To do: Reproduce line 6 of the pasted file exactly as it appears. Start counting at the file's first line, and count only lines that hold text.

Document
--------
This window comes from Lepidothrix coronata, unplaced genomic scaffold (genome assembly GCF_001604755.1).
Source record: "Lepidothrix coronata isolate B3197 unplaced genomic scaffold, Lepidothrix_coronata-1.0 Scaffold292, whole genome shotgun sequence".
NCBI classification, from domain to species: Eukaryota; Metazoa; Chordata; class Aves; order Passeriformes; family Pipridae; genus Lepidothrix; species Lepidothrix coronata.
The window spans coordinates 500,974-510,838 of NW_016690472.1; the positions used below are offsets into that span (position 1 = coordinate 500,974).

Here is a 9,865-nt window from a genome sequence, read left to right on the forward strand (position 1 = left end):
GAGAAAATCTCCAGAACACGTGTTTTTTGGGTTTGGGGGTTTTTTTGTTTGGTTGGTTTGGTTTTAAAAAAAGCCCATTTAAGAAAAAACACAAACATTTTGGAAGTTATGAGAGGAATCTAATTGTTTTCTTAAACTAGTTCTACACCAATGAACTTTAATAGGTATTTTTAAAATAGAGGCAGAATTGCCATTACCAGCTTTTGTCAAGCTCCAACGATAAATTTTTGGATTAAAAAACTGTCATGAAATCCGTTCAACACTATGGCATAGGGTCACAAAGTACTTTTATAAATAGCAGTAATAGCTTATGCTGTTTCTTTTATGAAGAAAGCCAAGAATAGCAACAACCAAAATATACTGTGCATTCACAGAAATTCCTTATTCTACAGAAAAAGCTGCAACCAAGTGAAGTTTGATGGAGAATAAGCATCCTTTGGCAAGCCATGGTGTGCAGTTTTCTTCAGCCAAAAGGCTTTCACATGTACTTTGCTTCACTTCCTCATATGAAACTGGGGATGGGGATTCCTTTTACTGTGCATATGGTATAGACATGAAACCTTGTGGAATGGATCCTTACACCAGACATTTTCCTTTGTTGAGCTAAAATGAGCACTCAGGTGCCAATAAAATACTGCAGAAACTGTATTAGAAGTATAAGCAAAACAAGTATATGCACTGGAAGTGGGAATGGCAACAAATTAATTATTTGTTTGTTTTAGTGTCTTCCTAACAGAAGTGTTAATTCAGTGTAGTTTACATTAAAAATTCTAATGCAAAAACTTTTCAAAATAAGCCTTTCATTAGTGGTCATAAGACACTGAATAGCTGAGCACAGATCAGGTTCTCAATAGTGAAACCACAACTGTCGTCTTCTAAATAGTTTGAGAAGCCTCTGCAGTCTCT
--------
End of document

GAGAAAATCTCCAGAACACGTGTTTTTTGGGTTTGGGGGTTTTTTTGTTTGGTTGGTTTGGTTTTAAAAAAAGCCCATTTAAGAAAAAACACAAACATTTTGGAAGTTATGAGAGGAATCTAATTGTTTTCTTAAACTAGTTCTACACCAATGAACTTTAATAGGTATTTTTAAAATAGAGGCAGAATTGCCATTACCAGCTTTTGTCAAGCTCCAACGATAAATTTTTGGATTAAAAAACTGTCATGAAATCCGTTCAACACTATGGCATAGGGTCACAAAGTACTTTTATAAATAGCAGTAATAGCTTATGCTGTTTCTTTTATGAAGAAAGCCAAGAATAGCAACAACCAAAATATACTGTGCATTCACAGAAATTCCTTATTCTACAGAAAAAGCTGCAACCAAGTGAAGTTTGATGGAGAATAAGCATCCTTTGGCAAGCCATGGTGTGCAGTTTTCTTCAGCCAAAAGGCTTTCACATGTACTTTGCTTCACTTCCTCATATGAAACTGGGGATGGGGATTCCTTTTACTGTGCATATGGTATAGACATGAAACCTTGTGGAATGGATCCTTACACCAGACATTTTCCTTTGTTGAGCTAAAATGAGCACTCAGGTGCCAATAAAATACTGCAGAAACTGTATTAGAAGTATAAGCAAAACAAGTATATGCACTGGAAGTGGGAATGGCAACAAATTAATTATTTGTTTGTTTTAGTGTCTTCCTAACAGAAGTGTTAATTCAGTGTAGTTTACATTAAAAATTCTAATGCAAAAACTTTTCAAAATAAGCCTTTCATTAGTGGTCATAAGACACTGAATAGCTGAGCACAGATCAGGTTCTCAATAGTGAAACCACAACTGTCGTCTTCTAAATAGTTTGAGAAGCCTCTGCAGTCTCT